Miraculously GES was taught again – by me (as a casual), and the Gender, Sexuality and Diversity Studies program at La Trobe was sustained.
Rumour has it that it may even be restored as a major, but given the general ambiance of cutbacks and sackings my optimism is cautious.
If only economic rationalism was vaguely rational! The second year core unit had 126 enrollments, of which over 90% have contributed to the massive pile of marking that I’m slowly gnawing my way through…. So there is ‘market demand’ for Gender Studies. We’ll see how long that lasts if the proposed Commonwealth budget measures go through.
Part of burying my head in the sand against the tide of doom spreading from Federal politics and the immanent threat of global environmental catastrophe involves writing. Things are getting so bad that I’ve become more productive than I’d expected with a book chapter due for publication in September.
In my non-existent spare time, I’ve been involved at the edges of a wonderful initiative by the Melbourne Free University. this semester they have been running two courses for Asylum Seekers – through a cooperation between academics at different universities…. they are also hoping to involve university students as volunteers, so please email them now if you are interested…. (firstname.lastname@example.org).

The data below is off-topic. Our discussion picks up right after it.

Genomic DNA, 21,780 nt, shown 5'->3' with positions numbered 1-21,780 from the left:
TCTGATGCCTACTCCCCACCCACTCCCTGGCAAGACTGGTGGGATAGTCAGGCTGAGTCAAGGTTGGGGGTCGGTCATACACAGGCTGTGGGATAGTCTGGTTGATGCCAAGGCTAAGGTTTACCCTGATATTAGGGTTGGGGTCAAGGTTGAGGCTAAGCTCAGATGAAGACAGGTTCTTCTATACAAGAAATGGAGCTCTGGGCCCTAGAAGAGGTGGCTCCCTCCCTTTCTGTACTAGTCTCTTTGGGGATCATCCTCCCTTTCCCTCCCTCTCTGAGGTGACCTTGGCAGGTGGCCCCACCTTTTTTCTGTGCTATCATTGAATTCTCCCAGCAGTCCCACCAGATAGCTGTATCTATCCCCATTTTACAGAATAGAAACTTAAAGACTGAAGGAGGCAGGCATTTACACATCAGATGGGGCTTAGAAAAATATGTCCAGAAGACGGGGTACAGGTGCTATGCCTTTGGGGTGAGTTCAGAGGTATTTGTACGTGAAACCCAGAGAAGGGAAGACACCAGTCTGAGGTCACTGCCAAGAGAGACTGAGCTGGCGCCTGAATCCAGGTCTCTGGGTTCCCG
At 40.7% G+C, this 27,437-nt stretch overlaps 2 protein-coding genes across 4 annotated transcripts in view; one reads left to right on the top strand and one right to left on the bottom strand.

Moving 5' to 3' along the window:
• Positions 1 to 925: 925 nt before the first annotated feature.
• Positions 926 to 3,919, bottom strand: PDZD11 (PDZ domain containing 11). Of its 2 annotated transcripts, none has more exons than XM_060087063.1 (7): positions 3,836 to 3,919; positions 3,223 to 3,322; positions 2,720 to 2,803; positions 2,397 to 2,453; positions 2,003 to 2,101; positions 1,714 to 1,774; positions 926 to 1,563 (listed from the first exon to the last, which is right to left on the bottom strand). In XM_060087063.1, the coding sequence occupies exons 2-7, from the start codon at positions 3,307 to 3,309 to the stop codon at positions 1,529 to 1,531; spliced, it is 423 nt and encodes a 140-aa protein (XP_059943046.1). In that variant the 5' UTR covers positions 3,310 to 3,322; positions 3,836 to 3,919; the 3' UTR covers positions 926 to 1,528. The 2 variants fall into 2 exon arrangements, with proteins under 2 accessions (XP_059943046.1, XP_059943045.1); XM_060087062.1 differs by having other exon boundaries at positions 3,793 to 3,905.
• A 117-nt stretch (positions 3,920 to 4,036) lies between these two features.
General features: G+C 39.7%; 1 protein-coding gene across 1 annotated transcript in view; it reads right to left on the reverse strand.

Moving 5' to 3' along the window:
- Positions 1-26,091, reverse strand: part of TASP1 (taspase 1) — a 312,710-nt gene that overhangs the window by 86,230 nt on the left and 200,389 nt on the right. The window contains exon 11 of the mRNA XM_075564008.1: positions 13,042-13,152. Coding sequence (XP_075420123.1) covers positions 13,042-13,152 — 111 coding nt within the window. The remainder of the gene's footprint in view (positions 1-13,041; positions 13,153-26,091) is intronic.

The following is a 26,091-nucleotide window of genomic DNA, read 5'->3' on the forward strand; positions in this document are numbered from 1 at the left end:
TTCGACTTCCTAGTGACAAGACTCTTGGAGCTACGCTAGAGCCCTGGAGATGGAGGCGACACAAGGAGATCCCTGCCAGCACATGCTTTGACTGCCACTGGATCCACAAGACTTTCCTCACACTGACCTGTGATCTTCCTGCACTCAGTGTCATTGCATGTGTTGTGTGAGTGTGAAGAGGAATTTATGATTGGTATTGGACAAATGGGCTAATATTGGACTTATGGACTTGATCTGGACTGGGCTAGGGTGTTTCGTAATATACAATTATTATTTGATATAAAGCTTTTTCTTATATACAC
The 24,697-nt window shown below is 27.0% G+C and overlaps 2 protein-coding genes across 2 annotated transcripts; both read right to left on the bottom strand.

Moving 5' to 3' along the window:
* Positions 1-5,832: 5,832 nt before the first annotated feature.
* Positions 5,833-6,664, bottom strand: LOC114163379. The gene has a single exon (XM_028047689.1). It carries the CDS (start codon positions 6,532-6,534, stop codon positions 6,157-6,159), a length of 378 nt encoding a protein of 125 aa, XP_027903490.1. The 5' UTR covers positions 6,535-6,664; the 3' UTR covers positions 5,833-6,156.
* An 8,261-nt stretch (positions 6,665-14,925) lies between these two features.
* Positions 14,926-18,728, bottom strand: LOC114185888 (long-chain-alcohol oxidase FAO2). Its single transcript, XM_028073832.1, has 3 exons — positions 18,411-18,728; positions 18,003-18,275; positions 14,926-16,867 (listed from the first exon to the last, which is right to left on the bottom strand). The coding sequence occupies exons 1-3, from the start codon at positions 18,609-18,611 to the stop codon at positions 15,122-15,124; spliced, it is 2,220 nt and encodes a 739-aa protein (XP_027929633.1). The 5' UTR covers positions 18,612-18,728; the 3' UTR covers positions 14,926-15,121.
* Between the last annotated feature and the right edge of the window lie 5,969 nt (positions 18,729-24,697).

I’ve also been involved with a group of artists and RMIT students who run weekly art classes inside the Melbourne Immigration Transit Centre as well as weekly art classes for Asylum Seekers in Melbourne. At the moment Melbourne Artists for Asylum Seekers just has a Facebook Page, but a website is coming soon.
I’m also speaking at the Australian Womens and Gender Studies conference at Melbourne Uni in late June. I’ll be giving a paper based on the week 10 lecture (who says casual teaching doesn’t contribute to research?), but the real highlight will be the Public Lecture with Sarah Ahmed on June 24th at Melbourne Uni.
Anyone can come, and AWGSA encourage students to join for the small fee of $20.
Back to GES, most of the blogs are on the internal LMS, however quite a few students did open-source blogs, and have given me permission to link them here: